The way Berger sees it, young listeners are falling in love with how the music sounds when it comes from a turntable hooked up to a receiver and a set of speakers.

It’s “sonically significant,” especially for fans accustomed to hearing music on their phones or laptops or MP3 players, Berger said.

Horizon will celebrate its 40th anniversary this year, and Berger has watched the music industry go through every format imaginable. Through the decades, though, it’s been that unassuming 12-inch black disc that has provided the foundation for his business.

“Records have been the saving grace of independent record stores. …What I like about it is, it’s the rainbow coalition,” Berger said. “It’s people who bought vinyl originally are shopping for it again. It’s the kids and the grandkids of those people. We have high-schoolers coming in, ‘I just got my turntable. … Do you have any Led Zeppelin?’

  • NEW RELEASES 4/28: April is going out large as we get in new stuff from GORILLAZ, ROBERT CRAY, WILLIE NELSON, MARK LANEGAN, RON SEXSMITH, TROMBONE SHORTY & more!
    Robert Cray has been bridging the lines between blues, soul and R&B for the past four decades, with five Grammy wins and over 20 acclaimed albums. For his latest project, Robert Cray & Hi Rhythm, the Blues Hall of Famer traveled to Memphis with his friend, renowned Grammy Award winning producer Steve Jordan, to make a classic soul album with Hi Rhythm, the band that helped create that sound. Set inside an old theatre, the funky Royal Studios looks much as it did when Al Green was cutting those classics for Hi Records. Guitarist Teenie Hodges has passed away, but his brothers Rev. Charles Hodges (organ and piano) and Leroy "Flick" Hodges (bass), along with cousin Archie "Hubbie" Turner (keyboards), were still there.
  • NEW RELEASES, 4/14: YES, we do have the new KENDRICK LAMAR in-stock NOW, but that’s not all. We’ve got new STRING CHEESE INCIDENT, JOHN MAYER, and some jazz-classical love for Mr. Gene!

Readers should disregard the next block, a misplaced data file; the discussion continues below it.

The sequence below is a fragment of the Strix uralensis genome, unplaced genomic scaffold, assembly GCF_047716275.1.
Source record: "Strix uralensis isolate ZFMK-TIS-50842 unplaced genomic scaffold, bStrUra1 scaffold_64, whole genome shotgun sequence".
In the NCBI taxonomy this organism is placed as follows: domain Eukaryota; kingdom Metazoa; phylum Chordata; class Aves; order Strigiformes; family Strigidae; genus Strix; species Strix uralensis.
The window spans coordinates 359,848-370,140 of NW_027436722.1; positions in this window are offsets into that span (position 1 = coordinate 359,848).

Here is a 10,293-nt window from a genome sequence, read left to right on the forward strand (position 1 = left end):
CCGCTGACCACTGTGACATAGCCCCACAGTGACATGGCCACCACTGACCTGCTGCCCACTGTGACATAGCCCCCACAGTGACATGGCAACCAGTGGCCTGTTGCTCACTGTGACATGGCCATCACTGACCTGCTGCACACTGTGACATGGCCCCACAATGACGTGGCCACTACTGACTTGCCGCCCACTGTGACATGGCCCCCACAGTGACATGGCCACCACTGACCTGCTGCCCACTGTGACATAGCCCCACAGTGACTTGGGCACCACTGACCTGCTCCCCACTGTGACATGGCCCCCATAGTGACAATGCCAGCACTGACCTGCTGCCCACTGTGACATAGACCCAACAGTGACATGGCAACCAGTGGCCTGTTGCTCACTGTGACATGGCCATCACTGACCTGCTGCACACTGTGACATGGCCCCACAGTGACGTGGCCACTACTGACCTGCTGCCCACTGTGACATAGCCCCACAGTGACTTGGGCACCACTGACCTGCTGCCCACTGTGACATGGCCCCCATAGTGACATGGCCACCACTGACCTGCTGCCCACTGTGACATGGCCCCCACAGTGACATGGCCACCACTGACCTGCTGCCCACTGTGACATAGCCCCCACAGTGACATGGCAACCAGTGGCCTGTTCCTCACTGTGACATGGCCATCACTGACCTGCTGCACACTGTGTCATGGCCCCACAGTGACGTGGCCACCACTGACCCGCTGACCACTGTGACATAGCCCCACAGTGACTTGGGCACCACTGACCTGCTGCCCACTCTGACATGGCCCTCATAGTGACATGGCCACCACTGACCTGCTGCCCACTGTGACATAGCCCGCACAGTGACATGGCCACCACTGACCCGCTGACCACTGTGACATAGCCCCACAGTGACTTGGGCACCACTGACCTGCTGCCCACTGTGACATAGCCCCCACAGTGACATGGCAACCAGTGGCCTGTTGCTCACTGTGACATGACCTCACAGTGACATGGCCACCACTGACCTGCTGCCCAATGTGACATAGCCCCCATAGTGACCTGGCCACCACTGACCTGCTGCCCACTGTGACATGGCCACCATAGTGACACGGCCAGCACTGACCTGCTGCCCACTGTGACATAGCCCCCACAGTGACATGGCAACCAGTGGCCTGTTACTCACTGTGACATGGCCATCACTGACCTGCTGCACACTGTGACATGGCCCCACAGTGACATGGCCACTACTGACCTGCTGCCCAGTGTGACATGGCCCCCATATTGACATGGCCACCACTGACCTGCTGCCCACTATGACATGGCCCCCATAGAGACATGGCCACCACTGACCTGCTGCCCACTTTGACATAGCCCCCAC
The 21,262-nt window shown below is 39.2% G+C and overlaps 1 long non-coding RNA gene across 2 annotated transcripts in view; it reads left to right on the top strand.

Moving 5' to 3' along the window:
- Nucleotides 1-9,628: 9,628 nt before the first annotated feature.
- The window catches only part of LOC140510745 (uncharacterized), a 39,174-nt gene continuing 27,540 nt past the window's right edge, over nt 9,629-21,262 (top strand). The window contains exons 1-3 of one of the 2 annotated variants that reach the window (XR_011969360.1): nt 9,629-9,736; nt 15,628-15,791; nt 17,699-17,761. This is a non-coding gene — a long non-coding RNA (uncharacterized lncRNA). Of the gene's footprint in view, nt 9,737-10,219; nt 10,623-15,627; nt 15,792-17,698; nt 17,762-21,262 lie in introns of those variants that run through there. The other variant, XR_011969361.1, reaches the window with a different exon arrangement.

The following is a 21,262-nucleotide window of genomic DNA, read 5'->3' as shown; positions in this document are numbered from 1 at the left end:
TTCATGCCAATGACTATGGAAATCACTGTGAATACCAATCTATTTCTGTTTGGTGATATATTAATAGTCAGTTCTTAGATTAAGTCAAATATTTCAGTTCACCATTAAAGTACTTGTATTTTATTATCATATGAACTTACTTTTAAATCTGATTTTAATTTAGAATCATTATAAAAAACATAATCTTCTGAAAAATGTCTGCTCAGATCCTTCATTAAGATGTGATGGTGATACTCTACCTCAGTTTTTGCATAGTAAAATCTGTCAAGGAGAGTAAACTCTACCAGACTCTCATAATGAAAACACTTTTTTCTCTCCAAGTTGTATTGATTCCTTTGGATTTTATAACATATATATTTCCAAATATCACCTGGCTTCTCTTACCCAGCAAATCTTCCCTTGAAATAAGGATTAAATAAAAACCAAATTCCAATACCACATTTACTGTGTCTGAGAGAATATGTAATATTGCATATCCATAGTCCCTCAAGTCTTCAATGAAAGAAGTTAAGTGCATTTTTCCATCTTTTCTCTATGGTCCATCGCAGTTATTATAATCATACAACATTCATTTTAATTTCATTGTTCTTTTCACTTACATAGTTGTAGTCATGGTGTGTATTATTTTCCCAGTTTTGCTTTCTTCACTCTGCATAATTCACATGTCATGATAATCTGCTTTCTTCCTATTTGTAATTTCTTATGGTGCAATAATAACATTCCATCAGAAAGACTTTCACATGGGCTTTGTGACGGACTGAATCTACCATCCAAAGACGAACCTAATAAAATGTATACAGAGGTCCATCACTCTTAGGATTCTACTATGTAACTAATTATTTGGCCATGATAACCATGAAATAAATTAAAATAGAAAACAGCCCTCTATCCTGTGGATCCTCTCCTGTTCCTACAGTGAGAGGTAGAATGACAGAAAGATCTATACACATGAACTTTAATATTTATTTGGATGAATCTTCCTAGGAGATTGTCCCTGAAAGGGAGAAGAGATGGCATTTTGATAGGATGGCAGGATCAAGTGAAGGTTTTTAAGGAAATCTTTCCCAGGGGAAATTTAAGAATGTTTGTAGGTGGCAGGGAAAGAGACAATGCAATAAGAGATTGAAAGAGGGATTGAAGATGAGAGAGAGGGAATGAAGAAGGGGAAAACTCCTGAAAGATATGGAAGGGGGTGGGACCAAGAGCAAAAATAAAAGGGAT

Less obviously haunted by the influence of George Clinton than its predecessor, Damn still sounds rooted in early-70s soul. There are nods towards the luscious, harmony-laden mellowness of the Stylistics and the Chi-Lites (opener Blood even features a warped version of the kind of spoken-word monologue found on the latter’s single Have You Seen Her?), to the stentorian bellow that opens Curtis Mayfield’s If There’s a Hell Below We’re All Gonna Go and to the dense sound of psychedelic soul – by way of Outkast – on Pride. If it seems a more straightforward listen than To Pimp a Butterfly, there’s a cheering sense that this doesn’t equate to a lessening of musical ambition. There’s none of that album’s wilfully jarring quality – its sudden, anxious musical lurches and abrupt, short-circuiting leaps between genres – but the tracks on Damn still feel episodic and expansive: XXX alone goes from massed harmony vocals to a downbeat rap over glitching, stuttering samples, to a thrilling moment where it explodes in a mass of sirens, screeching tyres and heaving basslines, to a dramatic drop in tempo and an understated guest vocal from Bono in the space of four minutes. Rather than angsty disruptions, there’s a more subtle sense of disquiet here. The heavy-lidded drift of Yah would sound relaxed were it not for the presence of two grating bass notes that fit with the lyrics’ prickly unease, where images of contented family life rub up against “theories and suspicions”. Meanwhile, on the brilliant Pride, troubled lyrical shifts from modesty and confusion to self-belief – “I can’t fake humble because your ass is insecure” – are mirrored by a rap electronically treated so that its pitch gradually speeds up and slows down amid the woozy atmospherics and falsetto vocals. Elsewhere, there’s brilliant, dexterous storytelling on Duckworth – the saga of how Lamar’s father narrowly avoided being murdered by a criminal called Anthony, complete with an eye-popping, no-spoilers twist – and another demonstration of Lamar’s nonpareil ability to write songs about the pressures of wealth and success that somehow manage to elicit the listener’s sympathy rather than a roll of the eyes.